Thursday, January 14, 2016


I got the text from Paul early this afternoon. The nurse had decided it was time to move my Dad to the hospice. Paul and Shari, who have been nothing less than saints taking care of my parents for the past few months, had been getting very little sleep making sure Dad would stay in his bed. He kept getting out of bed wanting to go somewhere. This is common when someone is in the later stages of dying. The get agitated and feel like they have to go some where. He's so frail and thin, that if he fell, he would undoubtedly break bones. So the nurse made the call and let my Dad know we would be moving him to hospice. There, he would get medicine to keep him comfortable until the time comes. He asked the nurse, "And what happens next?" She said, "Well, then you will go and be with you wife." and he just nodded his head and said, "Ok."

I didn't rent a car while down here in Naples, so I've been biking everywhere. I raced all the way from my brother's house, to my parent's house. 8.5 miles away. Made it in 35 minutes. I went in and said hello to Dad, he slowly turned his head and made eye contact, but he could barely utter a hello. Just yesterday, he said "Hi Pete!" as clear as day. In the past few days I've watched a sharp decline in his condition. He's transitioning. He's peaceful and quiet. His movements are slow. Occasionally he mutters things that I can't understand. Sometimes he'll ask me if I can come back early the next morning so that I can take him to Sam's Club or Costco. He liked when I drove him around in November and took him shopping. It's as though he doesn't realize how weak and frail he is. There's no way I could take him out in his condition. But his brain is still going. "Pete, get here around 9 tomorrow. I want to go to a few places." It breaks my heart, because I have to say yes knowing full well I can't

So we were waiting for the hospital van to arrive. Not an ambulance, but a van they use to transport patients to hospice. I'm standing there next to my Dad, in his last moments in his home. A home he was very proud of and did so much work to try and make it better. And now he was about to cross the threshold of that front door for the last time in his life. I'm not sure he understood the significance of that moment, but the rest of us did. I had a lump in my throat. This is it. He is not coming back.

The van was backed into the driveway. They turned around the stretcher and my Dad was looking at the house. His house. I wondered what was going through his mind. I didn't want him to see the tears welling up in my eyes so I smiled at him and waved as they lifted the stretcher onto the van. My Dad's gaze continued toward the house. The van doors shut. I rode in the van with my Dad to the hospice. A lot of the neighbors had gathered outside in their driveways, and as we pulled away in the van, I didn't know what else to do, I didn't want to wave, so I gave a salute. Like I was transporting a wounded soldier. Dad's stretcher was facing out the back window. He couldn't see me so I said Dad, just so you know, I'm here. We left Forest Park, their home for the past 15 years for the last time. It was sad to say the least.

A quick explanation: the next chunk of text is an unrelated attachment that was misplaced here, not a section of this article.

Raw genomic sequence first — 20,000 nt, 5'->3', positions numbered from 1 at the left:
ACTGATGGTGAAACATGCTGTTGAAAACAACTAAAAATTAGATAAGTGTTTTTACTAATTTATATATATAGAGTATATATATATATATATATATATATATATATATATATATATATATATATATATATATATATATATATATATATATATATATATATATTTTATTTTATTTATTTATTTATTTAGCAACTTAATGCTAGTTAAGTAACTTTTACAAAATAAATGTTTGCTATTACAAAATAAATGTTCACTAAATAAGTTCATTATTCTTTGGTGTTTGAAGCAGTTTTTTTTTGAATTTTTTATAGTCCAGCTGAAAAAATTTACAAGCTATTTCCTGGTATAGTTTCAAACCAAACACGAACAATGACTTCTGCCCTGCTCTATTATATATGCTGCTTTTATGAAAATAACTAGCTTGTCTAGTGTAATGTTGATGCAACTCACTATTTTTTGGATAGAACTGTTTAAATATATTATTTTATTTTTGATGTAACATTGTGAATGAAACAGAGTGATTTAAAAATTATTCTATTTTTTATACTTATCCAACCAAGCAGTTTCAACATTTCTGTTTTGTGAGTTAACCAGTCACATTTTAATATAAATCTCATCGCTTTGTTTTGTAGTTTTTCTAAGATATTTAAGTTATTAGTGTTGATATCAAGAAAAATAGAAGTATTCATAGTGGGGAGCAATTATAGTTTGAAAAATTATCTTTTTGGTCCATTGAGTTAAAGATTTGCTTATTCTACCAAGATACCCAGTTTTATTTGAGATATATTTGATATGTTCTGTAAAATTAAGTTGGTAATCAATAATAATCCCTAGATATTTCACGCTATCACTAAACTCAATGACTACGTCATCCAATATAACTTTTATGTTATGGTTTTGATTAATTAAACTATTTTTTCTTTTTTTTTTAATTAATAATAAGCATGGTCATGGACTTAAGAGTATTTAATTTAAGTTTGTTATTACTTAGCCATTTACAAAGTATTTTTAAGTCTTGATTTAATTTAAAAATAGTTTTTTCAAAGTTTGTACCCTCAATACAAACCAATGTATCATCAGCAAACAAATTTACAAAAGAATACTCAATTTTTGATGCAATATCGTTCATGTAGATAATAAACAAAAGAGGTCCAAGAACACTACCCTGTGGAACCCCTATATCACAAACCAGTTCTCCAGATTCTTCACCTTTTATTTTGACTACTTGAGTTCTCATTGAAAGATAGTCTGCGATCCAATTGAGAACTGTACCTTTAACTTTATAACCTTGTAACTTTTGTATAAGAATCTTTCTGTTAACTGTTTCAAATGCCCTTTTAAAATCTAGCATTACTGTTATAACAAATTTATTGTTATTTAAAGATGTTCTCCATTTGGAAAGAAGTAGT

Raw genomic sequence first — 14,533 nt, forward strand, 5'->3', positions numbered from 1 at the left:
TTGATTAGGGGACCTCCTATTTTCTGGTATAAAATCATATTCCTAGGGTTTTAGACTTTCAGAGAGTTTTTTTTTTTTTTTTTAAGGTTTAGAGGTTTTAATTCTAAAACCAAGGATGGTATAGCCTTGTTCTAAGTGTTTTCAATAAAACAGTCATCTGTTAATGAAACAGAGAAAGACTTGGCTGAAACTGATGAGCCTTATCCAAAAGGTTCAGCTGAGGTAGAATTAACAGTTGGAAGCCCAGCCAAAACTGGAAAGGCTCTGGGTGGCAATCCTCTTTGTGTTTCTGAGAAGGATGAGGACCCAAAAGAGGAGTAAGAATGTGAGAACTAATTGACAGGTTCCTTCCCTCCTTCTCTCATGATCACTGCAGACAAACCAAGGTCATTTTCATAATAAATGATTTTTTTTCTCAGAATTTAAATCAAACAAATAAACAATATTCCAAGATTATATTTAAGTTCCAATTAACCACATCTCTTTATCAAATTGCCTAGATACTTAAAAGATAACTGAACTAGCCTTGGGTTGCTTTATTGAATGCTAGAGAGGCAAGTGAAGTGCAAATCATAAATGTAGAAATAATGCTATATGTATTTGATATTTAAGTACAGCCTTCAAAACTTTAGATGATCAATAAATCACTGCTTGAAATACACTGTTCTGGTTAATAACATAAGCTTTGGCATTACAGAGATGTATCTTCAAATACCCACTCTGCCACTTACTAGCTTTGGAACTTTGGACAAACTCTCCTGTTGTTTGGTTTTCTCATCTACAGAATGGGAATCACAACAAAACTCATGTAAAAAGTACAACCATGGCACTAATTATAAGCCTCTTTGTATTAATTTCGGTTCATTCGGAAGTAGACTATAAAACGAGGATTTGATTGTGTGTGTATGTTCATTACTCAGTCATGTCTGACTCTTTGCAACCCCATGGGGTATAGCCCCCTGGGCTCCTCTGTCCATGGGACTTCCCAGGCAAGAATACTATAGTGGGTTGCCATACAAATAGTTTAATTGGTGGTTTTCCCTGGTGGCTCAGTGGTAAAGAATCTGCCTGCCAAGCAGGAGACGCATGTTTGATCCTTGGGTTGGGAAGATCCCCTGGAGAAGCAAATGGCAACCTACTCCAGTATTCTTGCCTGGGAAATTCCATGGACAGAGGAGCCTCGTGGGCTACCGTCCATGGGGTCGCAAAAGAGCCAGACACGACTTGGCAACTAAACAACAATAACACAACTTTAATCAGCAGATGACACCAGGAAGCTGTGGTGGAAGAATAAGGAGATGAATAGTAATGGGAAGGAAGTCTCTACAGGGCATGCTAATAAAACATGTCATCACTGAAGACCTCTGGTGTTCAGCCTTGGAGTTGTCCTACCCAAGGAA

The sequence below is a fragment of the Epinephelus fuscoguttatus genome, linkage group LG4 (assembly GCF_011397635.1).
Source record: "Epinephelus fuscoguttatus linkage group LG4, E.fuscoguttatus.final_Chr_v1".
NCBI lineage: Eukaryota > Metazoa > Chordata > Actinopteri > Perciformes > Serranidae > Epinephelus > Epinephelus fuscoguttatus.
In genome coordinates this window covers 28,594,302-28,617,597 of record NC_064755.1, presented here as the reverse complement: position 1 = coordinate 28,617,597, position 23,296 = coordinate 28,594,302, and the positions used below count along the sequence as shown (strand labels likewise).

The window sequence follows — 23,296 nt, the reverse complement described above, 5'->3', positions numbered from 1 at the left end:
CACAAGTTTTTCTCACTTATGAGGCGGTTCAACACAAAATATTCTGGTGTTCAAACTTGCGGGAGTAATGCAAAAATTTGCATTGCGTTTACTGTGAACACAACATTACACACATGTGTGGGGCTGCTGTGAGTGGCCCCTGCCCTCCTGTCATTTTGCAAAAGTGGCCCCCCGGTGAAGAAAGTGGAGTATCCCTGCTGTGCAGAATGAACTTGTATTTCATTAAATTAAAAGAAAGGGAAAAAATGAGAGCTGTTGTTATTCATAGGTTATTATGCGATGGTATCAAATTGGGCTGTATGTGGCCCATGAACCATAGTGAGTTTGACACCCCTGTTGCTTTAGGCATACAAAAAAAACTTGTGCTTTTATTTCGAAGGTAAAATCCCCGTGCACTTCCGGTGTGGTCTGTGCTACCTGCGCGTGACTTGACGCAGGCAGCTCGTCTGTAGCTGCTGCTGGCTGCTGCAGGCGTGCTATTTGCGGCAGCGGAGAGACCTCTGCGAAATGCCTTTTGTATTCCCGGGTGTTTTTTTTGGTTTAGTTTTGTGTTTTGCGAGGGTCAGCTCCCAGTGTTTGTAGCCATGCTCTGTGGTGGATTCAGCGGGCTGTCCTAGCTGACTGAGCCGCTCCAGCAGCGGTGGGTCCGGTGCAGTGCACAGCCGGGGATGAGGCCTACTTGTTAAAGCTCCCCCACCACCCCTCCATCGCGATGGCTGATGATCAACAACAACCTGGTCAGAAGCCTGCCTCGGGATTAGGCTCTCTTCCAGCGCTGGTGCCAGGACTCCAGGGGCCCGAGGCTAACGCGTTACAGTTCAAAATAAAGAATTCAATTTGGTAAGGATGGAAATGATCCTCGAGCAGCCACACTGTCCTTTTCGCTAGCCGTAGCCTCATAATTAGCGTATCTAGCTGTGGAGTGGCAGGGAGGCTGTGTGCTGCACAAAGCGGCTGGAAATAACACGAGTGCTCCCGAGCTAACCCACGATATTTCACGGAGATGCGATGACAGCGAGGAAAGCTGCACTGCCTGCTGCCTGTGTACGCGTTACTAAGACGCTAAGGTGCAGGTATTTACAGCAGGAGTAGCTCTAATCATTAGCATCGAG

When we arrived at the hospice, Dad was in the back asleep, but when we got him out of the back, the sun seemed to hurt his eyes so he lifted his arms up to shield them. We wheeled my Dad in to Room 8 North, the exact same room my mother was in exactly one month earlier. A parade of nurses came in got my dad changed, cleaned up, and got him nice and comfy in is bed. On top of the bed was a child's blanket. I don't know if it was Chandler's or maybe Evan's, but it seemed kind of comforting. Minutes after the nurses left, a nice priest came in and administered last rites to my Dad. It was a beautiful moment. I really wanted this for my Dad. 
Paul and I were present as last rites were read. We all bowed our heads and prayed. The priest said he had been absolved of all his sins and can now rocket up to heaven to be with Hilda. 
Seriously, that's what he said, it was kind of funny. I don't know if it's appropriate to take photos at times like these, but I did want to document my Dad's last days and write about it. Paul and I returned later that nigh for about an hour but Dad was asleep nearly the whole time. When we left, Dad again said that he wanted us to come pick him up early to go shopping. Wherever my Dad is going, there had better be a Lowe's, Home Depot, Sam's Club, and Coscto or there will be trouble.  


Unknown said...

So, I stumbled upon your blog because one of our mutual friends commented on your Facebook post and it showed up in my news feed. It took me back to two years ago when my dad died and my mom was diagnosed with cancer. Thoughts and prayers to you and your family during this difficult time. You're right on with everything you said about the dying process. My dad was also put on hospice but spent his last days at home and hospice came to him. It is important to let them know it's ok for them to go. We made sure my dad knew that we would be there to take care of my mom and he passed not long after. My mom is still fighting the good fight and I hope when her time comes I can be as strong as you are.


Pete Burke said...

Wow, thank you. I thought that this maybe would go unread. It was more of a way for me to process what was happening rather than try to go to bed and stay up all night tossing and turning. Thank you for your comment and kind words.

Cheryl Buonavolonta said...

So sorry for your loss, continued prayers for you and your family.